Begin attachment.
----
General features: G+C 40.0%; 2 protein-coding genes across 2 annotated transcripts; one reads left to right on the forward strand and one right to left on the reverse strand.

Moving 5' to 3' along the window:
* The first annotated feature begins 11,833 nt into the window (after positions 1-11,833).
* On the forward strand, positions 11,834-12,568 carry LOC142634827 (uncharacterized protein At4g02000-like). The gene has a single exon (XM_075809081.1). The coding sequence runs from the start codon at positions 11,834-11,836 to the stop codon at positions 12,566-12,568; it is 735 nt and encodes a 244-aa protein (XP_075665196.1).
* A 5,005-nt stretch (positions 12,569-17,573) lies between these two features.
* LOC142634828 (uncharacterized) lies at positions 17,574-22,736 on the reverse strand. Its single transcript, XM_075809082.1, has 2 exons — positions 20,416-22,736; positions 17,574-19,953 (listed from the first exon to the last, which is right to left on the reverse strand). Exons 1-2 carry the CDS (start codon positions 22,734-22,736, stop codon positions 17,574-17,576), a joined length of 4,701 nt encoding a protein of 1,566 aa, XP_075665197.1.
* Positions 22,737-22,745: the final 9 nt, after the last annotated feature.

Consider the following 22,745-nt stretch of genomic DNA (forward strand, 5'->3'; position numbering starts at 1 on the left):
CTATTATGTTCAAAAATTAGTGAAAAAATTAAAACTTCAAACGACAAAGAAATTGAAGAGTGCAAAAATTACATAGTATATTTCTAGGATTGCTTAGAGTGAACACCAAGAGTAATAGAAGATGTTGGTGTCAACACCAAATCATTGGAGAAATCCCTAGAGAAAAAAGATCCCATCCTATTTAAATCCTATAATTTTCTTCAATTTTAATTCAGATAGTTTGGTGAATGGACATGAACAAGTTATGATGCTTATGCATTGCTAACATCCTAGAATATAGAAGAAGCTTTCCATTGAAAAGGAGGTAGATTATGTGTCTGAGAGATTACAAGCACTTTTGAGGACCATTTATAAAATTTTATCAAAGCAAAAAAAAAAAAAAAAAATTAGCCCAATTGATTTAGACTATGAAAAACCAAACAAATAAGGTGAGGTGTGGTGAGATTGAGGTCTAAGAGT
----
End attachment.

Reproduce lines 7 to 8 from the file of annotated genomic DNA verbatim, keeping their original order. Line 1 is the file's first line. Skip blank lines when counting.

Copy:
* Positions 22,737-22,745: the final 9 nt, after the last annotated feature.

Consider the following 22,745-nt stretch of genomic DNA (forward strand, 5'->3'; position numbering starts at 1 on the left):